DAVOS: The Belvedere hotel was buzzing with rumor on the eve of the formal opening day of Davos 2019, and most of it centered on British Prime Minister Theresa May. Will she? Won’t she?
The UK leader has apparently withdrawn from this year’s World Economic Forum (WEF) meeting. She is one of a number of big-hitters who have decided their services are needed at home, in the face of populist “crises” ravaging the US and Europe.
In the Belvedere, the reason for May’s absence was apparent from the first step in the door. There, in the main lobby amid all the corporate branding for the banks and consulting firms that make the hotel their home base for the duration of Davos, flew the Union flag of the UK along with the slogan “Free Trade is GREAT Britain and Northern Ireland.”
Very in-your-face, but it was hard to work out exactly who had hung it there. Was it a Brexiteer, anxious to promote the idea that after withdrawal from the EU, the UK would be free to trade with the rest of the world? Or was it a member of the Remain camp, pushing the line that Britain within the EU would be free to trade with the 27 other member of the customs union?
There were other conspiracy theories being spun around. It was a greeting flag, it was said, to welcome May on what would be a surprise visit after all. British business leaders — marginally more anti- than pro-Brexit — are due to hold their annual Davos lunch event on Thursday.
Some recalled that May was the star of the show there last year, before the Brexit debacle took such a serious turn. Maybe she would want to reprise that triumph? Such is the hectic pace at which rumor spreads in Davos that I heard the same notion being put around later in the day as hard fact. We shall see, but if it happens, you read it here first.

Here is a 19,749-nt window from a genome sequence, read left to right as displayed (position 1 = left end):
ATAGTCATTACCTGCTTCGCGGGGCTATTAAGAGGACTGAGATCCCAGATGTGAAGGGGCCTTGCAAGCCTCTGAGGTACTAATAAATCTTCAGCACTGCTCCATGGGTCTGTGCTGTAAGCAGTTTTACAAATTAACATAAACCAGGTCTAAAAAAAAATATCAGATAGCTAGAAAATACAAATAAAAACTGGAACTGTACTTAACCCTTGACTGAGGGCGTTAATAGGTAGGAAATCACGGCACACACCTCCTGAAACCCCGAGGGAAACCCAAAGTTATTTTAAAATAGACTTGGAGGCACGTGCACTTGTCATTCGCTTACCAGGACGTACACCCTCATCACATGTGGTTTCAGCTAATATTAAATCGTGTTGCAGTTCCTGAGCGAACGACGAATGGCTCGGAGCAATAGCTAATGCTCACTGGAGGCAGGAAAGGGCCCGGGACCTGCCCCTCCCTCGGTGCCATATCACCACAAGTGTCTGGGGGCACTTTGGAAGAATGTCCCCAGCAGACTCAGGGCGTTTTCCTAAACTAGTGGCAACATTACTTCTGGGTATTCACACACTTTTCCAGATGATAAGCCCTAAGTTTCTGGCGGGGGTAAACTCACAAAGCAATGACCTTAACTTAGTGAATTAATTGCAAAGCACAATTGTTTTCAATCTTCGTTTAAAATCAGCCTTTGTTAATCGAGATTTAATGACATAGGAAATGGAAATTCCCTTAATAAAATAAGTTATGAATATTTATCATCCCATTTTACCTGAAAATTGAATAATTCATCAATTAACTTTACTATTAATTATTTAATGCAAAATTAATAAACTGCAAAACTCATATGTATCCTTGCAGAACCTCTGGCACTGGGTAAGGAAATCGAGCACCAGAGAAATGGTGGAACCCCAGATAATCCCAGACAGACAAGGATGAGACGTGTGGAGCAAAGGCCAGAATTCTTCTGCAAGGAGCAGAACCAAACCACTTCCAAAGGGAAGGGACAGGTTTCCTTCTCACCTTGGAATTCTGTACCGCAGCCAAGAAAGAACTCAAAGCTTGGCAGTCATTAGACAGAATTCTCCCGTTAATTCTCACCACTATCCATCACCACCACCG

After the excitement of the Belvedere, the agenda moved to the Hilton hotel, back within the ring of steel that surrounds the main WEF congress hall. That was the venue for the welcome bash thrown by the WEF media team, which is always a “must attend” event. Even more so this year because the guest speaker was the distinguished British broadcaster and naturalist Sir David Attenborough. The nonagenarian TV supremo — maker and voiceover to the “Planet” series of nature programs on the BBC — was in Davos to spread the word about climate change, which is one of the hot topics of Davos 2019.
Adrian Monck, the WEF’s head of public and social engagement and a former broadcaster himself, introduced Sir David with the words: “It’s not often you get to hear from a TV legend, but I don’t want to get into my TV career now,” drawing a few laughs around the room.
Sir David’s message on climate change and biodiversity destruction was rather more serious. “There are people here in Davos with enormous power, some who have more power than national states.
I want to tell them that we know what the matter is and we know what we can do to fix it,” he said.
He hopes his new documentary series “Our Planet,” which will air on Netflix, will help change perceptions, especially among climate change deniers. Sir David resisted the chance to criticize President Donald Trump, maybe the denier-in-chief, but he did say: “It is easy to say the problem does not exist, so we need bold action and bravery.”
- Frank Kane is an award-winning business journalist based in Dubai. Twitter: @frankkanedubai